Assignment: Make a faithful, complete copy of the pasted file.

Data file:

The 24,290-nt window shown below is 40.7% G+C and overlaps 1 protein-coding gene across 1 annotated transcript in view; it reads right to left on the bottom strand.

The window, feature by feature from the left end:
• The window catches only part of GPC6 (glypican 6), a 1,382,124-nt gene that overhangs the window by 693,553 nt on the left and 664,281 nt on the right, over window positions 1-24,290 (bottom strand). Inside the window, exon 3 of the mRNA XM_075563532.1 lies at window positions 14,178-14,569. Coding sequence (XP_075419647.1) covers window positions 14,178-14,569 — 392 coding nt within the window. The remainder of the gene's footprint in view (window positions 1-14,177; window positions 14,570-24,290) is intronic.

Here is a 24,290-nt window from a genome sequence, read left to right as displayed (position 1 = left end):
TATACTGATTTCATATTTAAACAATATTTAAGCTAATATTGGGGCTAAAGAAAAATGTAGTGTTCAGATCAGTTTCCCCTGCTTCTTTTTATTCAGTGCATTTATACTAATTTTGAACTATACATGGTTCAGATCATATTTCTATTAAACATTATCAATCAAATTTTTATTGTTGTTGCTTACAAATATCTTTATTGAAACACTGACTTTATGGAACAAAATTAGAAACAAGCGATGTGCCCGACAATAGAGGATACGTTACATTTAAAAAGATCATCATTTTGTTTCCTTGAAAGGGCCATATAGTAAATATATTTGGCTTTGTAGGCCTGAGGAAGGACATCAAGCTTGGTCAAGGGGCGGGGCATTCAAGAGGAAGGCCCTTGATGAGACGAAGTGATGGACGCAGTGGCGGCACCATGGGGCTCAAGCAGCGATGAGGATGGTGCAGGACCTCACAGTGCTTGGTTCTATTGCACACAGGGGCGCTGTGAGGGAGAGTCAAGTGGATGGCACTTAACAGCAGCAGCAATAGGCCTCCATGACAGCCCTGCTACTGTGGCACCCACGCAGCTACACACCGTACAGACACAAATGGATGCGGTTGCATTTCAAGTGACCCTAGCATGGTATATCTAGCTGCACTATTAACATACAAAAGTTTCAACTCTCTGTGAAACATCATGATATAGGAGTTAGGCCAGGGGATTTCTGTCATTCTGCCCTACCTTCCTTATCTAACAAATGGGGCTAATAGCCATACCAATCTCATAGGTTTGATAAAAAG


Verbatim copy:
The 24,290-nt window shown below is 40.7% G+C and overlaps 1 protein-coding gene across 1 annotated transcript in view; it reads right to left on the bottom strand.

The window, feature by feature from the left end:
• The window catches only part of GPC6 (glypican 6), a 1,382,124-nt gene that overhangs the window by 693,553 nt on the left and 664,281 nt on the right, over window positions 1-24,290 (bottom strand). Inside the window, exon 3 of the mRNA XM_075563532.1 lies at window positions 14,178-14,569. Coding sequence (XP_075419647.1) covers window positions 14,178-14,569 — 392 coding nt within the window. The remainder of the gene's footprint in view (window positions 1-14,177; window positions 14,570-24,290) is intronic.

Here is a 24,290-nt window from a genome sequence, read left to right as displayed (position 1 = left end):
TATACTGATTTCATATTTAAACAATATTTAAGCTAATATTGGGGCTAAAGAAAAATGTAGTGTTCAGATCAGTTTCCCCTGCTTCTTTTTATTCAGTGCATTTATACTAATTTTGAACTATACATGGTTCAGATCATATTTCTATTAAACATTATCAATCAAATTTTTATTGTTGTTGCTTACAAATATCTTTATTGAAACACTGACTTTATGGAACAAAATTAGAAACAAGCGATGTGCCCGACAATAGAGGATACGTTACATTTAAAAAGATCATCATTTTGTTTCCTTGAAAGGGCCATATAGTAAATATATTTGGCTTTGTAGGCCTGAGGAAGGACATCAAGCTTGGTCAAGGGGCGGGGCATTCAAGAGGAAGGCCCTTGATGAGACGAAGTGATGGACGCAGTGGCGGCACCATGGGGCTCAAGCAGCGATGAGGATGGTGCAGGACCTCACAGTGCTTGGTTCTATTGCACACAGGGGCGCTGTGAGGGAGAGTCAAGTGGATGGCACTTAACAGCAGCAGCAATAGGCCTCCATGACAGCCCTGCTACTGTGGCACCCACGCAGCTACACACCGTACAGACACAAATGGATGCGGTTGCATTTCAAGTGACCCTAGCATGGTATATCTAGCTGCACTATTAACATACAAAAGTTTCAACTCTCTGTGAAACATCATGATATAGGAGTTAGGCCAGGGGATTTCTGTCATTCTGCCCTACCTTCCTTATCTAACAAATGGGGCTAATAGCCATACCAATCTCATAGGTTTGATAAAAAG